A federal appeals court Sunday lifted a delay on a lower court ruling ordering new Louisiana congressional districts, which means a special session set to start Wednesday appears to be back on track.
Republicans in the Legislature had been hoping the 5th U.S. Circuit of Appeals would stay a lower court's ruling and obviate the need for the special session. The appellate court temporarily did so late Thursday night. But by Sunday after reviewing the arguments and opinions found the state and the Legislature "have not met their burden of making a 'strong showing' of likely success on the merits."
It all means the Legislature may be forced to reconvene just nine days after it finished its nearly three-month regular session. Whether lawmakers will start grappling with new maps or opt to wait for a ruling on the merits of the case, is unclear.
The 5th Circuit, however, didn't look at the merits, but only whether the case and the special session needed to postpone until the courts decide whether maps are okay as is or need to be changed.
Both Crowley Republican Rep. John Stefanski, who is in charge of redistricting in the House, and Slidell Republican Sen. Sharon Hewitt, who carries the same responsibility in the Senate, said late Sunday that the special session will likely convene for five days at 12 noon Wednesday. Both will be meeting with legislative leadership Monday to figure exactly how to proceed.
Adjournment is slated for 6 p.m. Monday, just in time to meet U.S. District Judge Shelly Dick’s demand that the Legislature try again and create a congressional map in which Black candidates in two districts have a chance of winning.
“The 5th Circuit has not yet considered the merits of the case,” Hewitt said Sunday evening. “The legislative branch, executive branch, and judicial branch all have a role, with great deference given to the legislative branch, which has the constitutional responsibility to redistrict. We will continue to carry out our responsibilities.”
Stefanski added: “This is an evolving process that we must take day to day. I am still waiting to read the ruling.”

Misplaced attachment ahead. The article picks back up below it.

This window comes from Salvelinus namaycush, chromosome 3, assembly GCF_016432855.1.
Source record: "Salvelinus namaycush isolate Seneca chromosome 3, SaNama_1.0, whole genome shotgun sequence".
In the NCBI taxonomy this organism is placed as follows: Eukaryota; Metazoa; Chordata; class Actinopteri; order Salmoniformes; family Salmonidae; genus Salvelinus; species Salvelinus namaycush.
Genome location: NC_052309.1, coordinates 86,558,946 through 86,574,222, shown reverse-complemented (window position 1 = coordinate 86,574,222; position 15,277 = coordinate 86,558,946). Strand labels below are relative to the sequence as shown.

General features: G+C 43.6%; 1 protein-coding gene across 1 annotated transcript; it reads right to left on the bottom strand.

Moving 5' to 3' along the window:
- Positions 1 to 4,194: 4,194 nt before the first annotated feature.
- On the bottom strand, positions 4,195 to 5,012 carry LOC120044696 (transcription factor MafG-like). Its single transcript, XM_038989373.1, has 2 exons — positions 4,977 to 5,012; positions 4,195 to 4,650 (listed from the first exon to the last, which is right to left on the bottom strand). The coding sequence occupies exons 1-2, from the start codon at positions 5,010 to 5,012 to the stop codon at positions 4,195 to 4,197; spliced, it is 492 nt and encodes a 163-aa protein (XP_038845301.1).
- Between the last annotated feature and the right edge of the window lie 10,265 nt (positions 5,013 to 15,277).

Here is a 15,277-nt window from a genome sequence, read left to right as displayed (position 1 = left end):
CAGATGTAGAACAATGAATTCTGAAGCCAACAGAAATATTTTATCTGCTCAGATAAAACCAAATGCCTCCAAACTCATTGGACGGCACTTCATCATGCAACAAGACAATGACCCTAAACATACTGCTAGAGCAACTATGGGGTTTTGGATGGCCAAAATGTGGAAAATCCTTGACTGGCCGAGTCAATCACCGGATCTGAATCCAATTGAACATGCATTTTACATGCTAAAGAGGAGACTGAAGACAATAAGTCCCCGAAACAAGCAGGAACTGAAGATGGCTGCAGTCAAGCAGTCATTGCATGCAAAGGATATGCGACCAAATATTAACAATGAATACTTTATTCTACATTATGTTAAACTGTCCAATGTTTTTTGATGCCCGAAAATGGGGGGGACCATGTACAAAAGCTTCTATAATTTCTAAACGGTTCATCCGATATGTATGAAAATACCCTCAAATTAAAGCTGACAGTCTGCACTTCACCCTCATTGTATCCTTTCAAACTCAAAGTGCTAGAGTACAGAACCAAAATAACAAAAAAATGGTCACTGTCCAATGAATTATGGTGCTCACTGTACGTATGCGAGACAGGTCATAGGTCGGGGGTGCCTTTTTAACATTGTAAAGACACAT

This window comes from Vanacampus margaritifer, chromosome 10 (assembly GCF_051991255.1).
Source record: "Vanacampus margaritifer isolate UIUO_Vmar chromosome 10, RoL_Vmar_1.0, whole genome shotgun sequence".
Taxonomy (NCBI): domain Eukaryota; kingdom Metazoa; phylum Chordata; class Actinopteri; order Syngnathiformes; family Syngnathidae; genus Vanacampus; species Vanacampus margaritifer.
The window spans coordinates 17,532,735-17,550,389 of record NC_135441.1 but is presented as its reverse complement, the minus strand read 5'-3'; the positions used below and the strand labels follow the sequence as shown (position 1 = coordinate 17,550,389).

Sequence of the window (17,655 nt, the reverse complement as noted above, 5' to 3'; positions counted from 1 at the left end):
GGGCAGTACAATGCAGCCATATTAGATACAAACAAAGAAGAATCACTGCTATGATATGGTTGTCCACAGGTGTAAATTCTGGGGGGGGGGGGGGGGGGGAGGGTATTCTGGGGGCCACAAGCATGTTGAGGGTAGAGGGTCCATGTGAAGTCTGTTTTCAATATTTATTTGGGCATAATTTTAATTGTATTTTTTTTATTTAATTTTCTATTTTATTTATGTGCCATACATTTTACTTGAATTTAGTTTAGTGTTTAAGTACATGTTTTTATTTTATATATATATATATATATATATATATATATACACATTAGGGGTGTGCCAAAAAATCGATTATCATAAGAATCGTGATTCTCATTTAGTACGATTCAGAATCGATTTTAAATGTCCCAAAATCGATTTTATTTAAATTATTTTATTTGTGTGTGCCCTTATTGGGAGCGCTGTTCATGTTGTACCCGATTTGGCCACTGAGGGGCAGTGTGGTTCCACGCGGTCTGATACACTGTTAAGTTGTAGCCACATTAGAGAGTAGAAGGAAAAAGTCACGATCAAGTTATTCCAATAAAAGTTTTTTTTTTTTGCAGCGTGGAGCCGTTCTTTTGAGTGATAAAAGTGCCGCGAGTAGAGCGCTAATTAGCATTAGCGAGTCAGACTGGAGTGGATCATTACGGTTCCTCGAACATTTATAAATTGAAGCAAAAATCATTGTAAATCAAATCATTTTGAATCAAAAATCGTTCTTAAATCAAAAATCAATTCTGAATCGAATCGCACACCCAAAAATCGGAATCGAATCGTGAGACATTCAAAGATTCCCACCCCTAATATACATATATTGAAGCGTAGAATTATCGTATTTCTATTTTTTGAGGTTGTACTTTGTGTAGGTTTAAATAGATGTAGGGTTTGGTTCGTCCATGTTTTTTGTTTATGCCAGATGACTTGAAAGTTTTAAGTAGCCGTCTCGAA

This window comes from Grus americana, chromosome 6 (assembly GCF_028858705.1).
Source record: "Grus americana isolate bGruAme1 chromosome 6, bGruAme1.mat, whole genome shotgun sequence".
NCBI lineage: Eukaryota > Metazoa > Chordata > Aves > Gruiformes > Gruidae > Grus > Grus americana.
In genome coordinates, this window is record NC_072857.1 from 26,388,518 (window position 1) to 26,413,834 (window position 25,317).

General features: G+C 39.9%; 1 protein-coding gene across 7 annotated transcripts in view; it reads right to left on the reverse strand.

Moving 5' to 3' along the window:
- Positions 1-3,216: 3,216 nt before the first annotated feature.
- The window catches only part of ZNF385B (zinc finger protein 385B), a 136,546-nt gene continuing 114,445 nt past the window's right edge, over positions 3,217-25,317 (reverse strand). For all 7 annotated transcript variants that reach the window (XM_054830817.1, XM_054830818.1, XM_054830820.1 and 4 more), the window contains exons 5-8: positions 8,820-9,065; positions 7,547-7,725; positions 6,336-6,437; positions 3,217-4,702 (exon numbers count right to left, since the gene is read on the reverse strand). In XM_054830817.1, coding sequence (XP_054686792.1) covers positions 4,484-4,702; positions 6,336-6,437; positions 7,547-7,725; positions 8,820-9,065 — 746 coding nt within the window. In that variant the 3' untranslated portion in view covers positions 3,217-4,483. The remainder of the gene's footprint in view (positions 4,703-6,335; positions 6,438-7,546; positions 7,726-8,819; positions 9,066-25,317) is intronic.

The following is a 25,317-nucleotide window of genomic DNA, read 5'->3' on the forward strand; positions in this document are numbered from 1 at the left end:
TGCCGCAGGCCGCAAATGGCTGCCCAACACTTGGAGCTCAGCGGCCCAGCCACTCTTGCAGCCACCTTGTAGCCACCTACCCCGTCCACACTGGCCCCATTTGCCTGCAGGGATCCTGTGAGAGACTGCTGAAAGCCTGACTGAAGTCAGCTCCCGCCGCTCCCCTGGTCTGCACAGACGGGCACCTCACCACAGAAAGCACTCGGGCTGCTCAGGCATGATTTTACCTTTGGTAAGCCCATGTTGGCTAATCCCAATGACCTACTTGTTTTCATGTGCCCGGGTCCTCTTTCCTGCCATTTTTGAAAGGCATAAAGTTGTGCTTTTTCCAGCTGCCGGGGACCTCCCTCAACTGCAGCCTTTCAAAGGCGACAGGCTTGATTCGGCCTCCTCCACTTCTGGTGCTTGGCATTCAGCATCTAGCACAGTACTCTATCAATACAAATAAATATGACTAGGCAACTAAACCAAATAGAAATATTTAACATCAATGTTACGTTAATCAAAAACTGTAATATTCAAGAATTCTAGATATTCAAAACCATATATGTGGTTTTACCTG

U.S. District Judge Shelly Dick, of Baton Rouge, issued an opinion on June 6 saying the way the Legislature drew the districts from which Louisiana elected its six-member congressional delegation didn’t seem to conform with Section 2 of the federal Voting Rights Act. During hearings in May that featured 22 witnesses and 244 exhibits, plaintiffs showed that Louisiana’s minority population was “sufficiently large and geographically compact” for a second majority-minority district and that voting historically has been racially polarized in this state.
Black residents make up 31.2% of the state’s voting-age population, Black voters control only around 17% of the state’s congressional districts. Meanwhile, White voters, who make up 58% of the population, form a majority in 83% — or five of six — districts.
Dick ordered the Legislature to redraw the maps by June 20 in a way that would give minorities a fighting chance of electing one of their own in two of the six congressional districts instead of just one, the 2nd Congressional District.
The plaintiffs and their lawyers will be there on Wednesday at noon when the session is gaveled in.
Jared Evans, of the NAACP Legal Defense and Educational Fund Inc., who is one of the lawyers representing the minority voters challenging the Republican maps, said Sunday, “We’re going to be ready irrespective of what the legislature does. Section 2 mandates that Louisiana have two minority opportunity districts.”
“The legislature has yet another chance to draw fair and legal maps, instead of continuing to waste taxpayer money on litigation defending unfair and illegal maps,” said Rep. Royce Duplessis, the New Orleans Democrat who is vice chair on Stefanski’s House and Governmental Affairs Committee .
Arguments on the merits of the case could happen as soon as the week of July 4, according to Sunday's ruling.
Top lawmakers have said it makes little sense to try craft a new map in six days.
The governor issued a statement after the ruling Sunday. “This is a big step in the right direction for the people of Louisiana, and I’m thankful to the U.S Fifth Circuit for lifting the stay," he said.
"This has always been a straightforward case of simple math, simple fairness and the rule of law. According to the U.S. Census, African Americans make up nearly one-third of the voting population in Louisiana, and therefore, we should have a second majority minority congressional district."
"As I stated in my letter Friday to the Senate President and Speaker of the House, there is time for the legislature to return to the Capitol and enact congressional maps that reflect the reality of our state. It is the right thing to do, and it is what we are compelled to do in accordance with Section 2 of the Voting Rights Act," Edwards said in his statement.
Sen. Cleo Fields, D-Baton Rouge, whose earlier map to add a second majority Black district may become one of the plans under scrutiny in the special session, said Sunday night the Legislature's duty is clear.
"We have to follow the court order," Fields said. "The court has basically ordered us to comply with subsection 2 of the Voting Rights Act and we should do nothing less than that."
Fields added, "If we don't do it she (Dick) has made it very clear that she will probably take it into her own hands."
The current map, which won final approval after an override of a veto by the governor, includes one majority Black congressional district, which is held by U.S. Rep. Troy Carter, of New Orleans.
Legislative leaders contend the boundaries meet the requirements of the U.S. Voting Rights Act.